Health Information Management

Tip: Put on your clinical hat first, coding shoes second

CDI Strategies, May 28, 2009

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Optimizing MS-DRG sequences could raise RAC concerns
CDI specialists who seek to alter code sequences in order to optimize CC/MCC capture and case mix index could find themselves in trouble with Recovery Audit Contractors (RAC), says Glenn Krauss, RHIA, CCS, CCS-P, CPUR, C-CDI, an independent consultant located in Madison, WI.
 
CDI specialists should focus on clarifying diagnoses and arriving at an accurate clinical picture, not guiding cases down the path of predestined MS-DRGs, says Krauss.
 
“I believe the focus of CDI should be on clarifying working and final diagnoses, and not the optimal MS-DRG,” he says.
 
The following three examples highlight the problem of CDI departments that try to maximize payment instead of documentation accuracy.
 
1. A patient is admitted with shortness of breath and receives BiPAP treatment. The attending physician documents bacterial pneumonia and acute respiratory failure. The CDI specialist stated that pneumonia should be sequenced first and respiratory failure second, which would allow the case to group to a higher weighted MS-DRG (193). The rationale the CDI specialist gave was ICD-9-CM Official Coding Guidelines (Section II, Part B), that states the following:
“In the unusual instance when two or more diagnoses equally meet the criteria for principal diagnosis as determined by the circumstances of admission, diagnostic workup and/or therapy provided, and the Alphabetic Index, Tabular list, or another coding guideline does not provide sequencing direction, any one of the diagnoses may be sequenced first.”
However, in this clinical scenario, acute respiratory failure appeared to be the chief circumstance for admission and therefore the principal diagnosis. The case should have grouped to lower weighted MS-DRG 189.
 
Not only does this scenario violate the rules of Coding Clinic, First Quarter 2008 (which provides an example of a patient with aspiration pneumonia and respiratory failure, and states that the principal diagnosis should be based on the circumstances of the admission), but it also lacks clinical credibility, and therefore is an easy target of a RAC contractor.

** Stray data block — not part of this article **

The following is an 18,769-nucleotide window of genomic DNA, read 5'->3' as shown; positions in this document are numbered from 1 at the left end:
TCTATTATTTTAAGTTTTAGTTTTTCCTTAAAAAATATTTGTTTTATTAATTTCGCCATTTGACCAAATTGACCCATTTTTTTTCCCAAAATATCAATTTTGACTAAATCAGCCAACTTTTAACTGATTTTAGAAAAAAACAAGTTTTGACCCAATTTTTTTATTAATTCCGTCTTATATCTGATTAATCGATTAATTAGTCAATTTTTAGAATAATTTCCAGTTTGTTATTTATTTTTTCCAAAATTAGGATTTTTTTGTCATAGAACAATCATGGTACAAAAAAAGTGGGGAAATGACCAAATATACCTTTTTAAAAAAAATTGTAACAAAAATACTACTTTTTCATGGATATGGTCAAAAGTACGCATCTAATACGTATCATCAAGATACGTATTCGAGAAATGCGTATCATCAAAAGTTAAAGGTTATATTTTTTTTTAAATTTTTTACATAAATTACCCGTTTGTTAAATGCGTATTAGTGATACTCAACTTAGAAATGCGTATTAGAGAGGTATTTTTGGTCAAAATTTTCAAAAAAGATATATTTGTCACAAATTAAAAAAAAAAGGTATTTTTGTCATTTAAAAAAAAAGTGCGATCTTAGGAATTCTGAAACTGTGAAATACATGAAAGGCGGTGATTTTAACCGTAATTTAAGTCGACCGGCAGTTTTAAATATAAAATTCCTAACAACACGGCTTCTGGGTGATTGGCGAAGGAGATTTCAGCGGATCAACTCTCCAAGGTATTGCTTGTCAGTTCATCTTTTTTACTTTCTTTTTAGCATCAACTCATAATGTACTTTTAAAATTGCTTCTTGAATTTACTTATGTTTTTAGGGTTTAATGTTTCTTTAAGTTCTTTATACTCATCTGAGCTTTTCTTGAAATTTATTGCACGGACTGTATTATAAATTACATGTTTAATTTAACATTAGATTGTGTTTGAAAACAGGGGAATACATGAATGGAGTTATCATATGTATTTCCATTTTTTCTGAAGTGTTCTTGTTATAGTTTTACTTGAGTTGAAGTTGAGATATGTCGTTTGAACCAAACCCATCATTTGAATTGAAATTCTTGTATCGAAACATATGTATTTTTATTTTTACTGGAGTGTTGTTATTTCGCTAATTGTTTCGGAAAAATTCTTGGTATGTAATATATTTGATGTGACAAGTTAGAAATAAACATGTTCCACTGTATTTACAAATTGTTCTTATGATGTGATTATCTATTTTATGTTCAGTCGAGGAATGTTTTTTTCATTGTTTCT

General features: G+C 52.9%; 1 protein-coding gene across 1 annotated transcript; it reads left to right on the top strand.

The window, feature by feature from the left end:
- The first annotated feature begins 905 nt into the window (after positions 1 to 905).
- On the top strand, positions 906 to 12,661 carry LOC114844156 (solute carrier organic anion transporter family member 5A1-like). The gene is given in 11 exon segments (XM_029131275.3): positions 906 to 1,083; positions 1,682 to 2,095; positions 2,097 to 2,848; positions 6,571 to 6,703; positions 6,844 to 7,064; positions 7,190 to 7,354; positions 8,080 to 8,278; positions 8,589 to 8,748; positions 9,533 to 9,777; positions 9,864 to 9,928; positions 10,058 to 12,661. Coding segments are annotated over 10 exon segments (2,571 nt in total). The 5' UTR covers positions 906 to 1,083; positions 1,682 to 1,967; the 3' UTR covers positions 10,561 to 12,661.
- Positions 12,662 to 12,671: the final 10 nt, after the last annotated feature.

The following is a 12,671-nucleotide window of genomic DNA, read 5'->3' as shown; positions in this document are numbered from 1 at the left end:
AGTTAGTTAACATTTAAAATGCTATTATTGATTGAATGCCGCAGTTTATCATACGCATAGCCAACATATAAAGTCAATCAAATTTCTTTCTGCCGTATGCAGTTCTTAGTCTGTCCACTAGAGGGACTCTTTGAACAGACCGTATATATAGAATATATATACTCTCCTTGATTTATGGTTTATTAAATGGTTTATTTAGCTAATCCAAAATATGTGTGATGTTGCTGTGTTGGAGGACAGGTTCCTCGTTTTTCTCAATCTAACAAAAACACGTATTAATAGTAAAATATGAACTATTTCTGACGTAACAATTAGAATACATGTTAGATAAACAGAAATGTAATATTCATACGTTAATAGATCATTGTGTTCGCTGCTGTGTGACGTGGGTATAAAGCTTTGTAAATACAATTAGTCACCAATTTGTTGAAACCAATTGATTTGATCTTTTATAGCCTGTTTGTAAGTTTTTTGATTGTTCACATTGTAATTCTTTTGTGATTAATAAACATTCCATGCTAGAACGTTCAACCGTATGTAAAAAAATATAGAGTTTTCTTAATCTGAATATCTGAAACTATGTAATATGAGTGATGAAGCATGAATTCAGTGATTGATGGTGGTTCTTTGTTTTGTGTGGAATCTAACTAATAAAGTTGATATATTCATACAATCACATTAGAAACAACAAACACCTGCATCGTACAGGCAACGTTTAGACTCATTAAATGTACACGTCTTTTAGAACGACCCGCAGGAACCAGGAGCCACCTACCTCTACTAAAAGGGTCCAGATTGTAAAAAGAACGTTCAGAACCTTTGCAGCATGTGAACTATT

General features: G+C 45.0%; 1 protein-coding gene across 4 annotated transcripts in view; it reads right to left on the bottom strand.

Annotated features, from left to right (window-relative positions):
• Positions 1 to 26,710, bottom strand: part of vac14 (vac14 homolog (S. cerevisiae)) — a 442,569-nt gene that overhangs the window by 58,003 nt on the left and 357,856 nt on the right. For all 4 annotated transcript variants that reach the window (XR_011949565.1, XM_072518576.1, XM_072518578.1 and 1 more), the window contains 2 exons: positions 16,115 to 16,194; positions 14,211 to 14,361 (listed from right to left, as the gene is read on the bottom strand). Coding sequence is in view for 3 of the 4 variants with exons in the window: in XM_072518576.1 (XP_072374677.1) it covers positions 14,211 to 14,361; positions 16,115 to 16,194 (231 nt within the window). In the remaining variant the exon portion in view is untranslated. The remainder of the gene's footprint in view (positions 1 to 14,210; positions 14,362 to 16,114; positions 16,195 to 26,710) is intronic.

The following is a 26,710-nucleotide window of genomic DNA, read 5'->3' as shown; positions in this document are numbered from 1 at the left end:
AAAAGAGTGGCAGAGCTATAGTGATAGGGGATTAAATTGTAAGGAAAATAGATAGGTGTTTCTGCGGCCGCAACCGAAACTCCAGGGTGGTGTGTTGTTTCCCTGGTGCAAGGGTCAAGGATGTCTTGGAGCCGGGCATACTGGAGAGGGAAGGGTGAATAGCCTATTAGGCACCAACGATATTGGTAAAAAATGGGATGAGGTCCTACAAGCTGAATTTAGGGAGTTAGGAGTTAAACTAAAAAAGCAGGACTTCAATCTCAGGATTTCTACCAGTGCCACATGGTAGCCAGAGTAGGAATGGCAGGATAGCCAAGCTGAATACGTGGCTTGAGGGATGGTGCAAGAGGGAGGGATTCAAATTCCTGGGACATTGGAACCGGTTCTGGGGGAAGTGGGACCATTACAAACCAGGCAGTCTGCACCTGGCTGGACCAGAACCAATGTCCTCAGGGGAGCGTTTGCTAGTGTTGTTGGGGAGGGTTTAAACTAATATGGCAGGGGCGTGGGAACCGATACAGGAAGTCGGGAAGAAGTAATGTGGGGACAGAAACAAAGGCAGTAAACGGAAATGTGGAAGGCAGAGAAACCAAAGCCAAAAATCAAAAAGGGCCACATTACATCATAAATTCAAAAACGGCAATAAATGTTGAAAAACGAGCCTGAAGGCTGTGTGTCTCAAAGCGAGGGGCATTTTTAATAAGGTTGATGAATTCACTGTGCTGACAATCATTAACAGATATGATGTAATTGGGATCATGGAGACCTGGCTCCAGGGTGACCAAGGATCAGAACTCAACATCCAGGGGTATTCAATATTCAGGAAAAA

2. A patient is admitted with diverticulitis, dehydration, and acute renal failure. The CDI specialist asked coding staff to assign diverticulitis as the principal diagnosis with acute renal failure and dehydration as secondary diagnoses, since it allowed the case to group to a higher-weighted MS-DRG 391 (relative weight 1.0856). Although the patient was admitted with abdominal pain associated with acute diverticulitis, the primary reason for admission was clinical management of dehydration and prerenal acute renal failure (the patient had oliguria, requiring significant fluid resuscitation beginning with boluses in the emergency room).
 
Properly sequenced (with acute renal failure as the principal diagnosis, and dehydration and acute diverticulitis without bleed as secondary conditions), the case arrived at MS-DRG 684 (renal failure without CC/MCC) with a relative weight of .7305—a lower-weighted but more clinically accurate MS-DRG assignment that is less likely to invite RAC scrutiny.
 
3. A patient diagnosed with simple pneumonia (486.0), acute respiratory failure (518.81), and 410.71 (Subendocardial infarction, initial episode of care) died after a one day stay. The patient was also placed on a ventilator. The CDI specialist presented a case for acute respiratory failure as the principal diagnosis, when 410.71 was appropriate (the patient was admitted for treatment of this diagnosis, which was also the cause of death). The rationale for the CDI specialists’ argument for respiratory failure as principal was that it would result in higher reimbursement, which did not take into account the clinical presentation of the patient and the resulting circumstances of admission.
 
HIM/coding staff should always have the final say on final code assignment and sequencing, but Krauss says CDI specialists who dwell too much on financial impact can create conflicts with coders over final MS-DRG assignments. Although the reality is that CDI specialists have to prove their return on investment to administration, clinical accuracy, not payment, should be the ultimate goal.
 
“This [MS-DRG mindset] gets in the way of their clinical thoughts and creates animosity between coders and CDI specialists,” Krauss says. “CDI specialists feel pressure to optimize and get their case mix up. But they must not allow their quest for optimization to get in the way of their thoughts of documentation. Put your clinical hat on first.”



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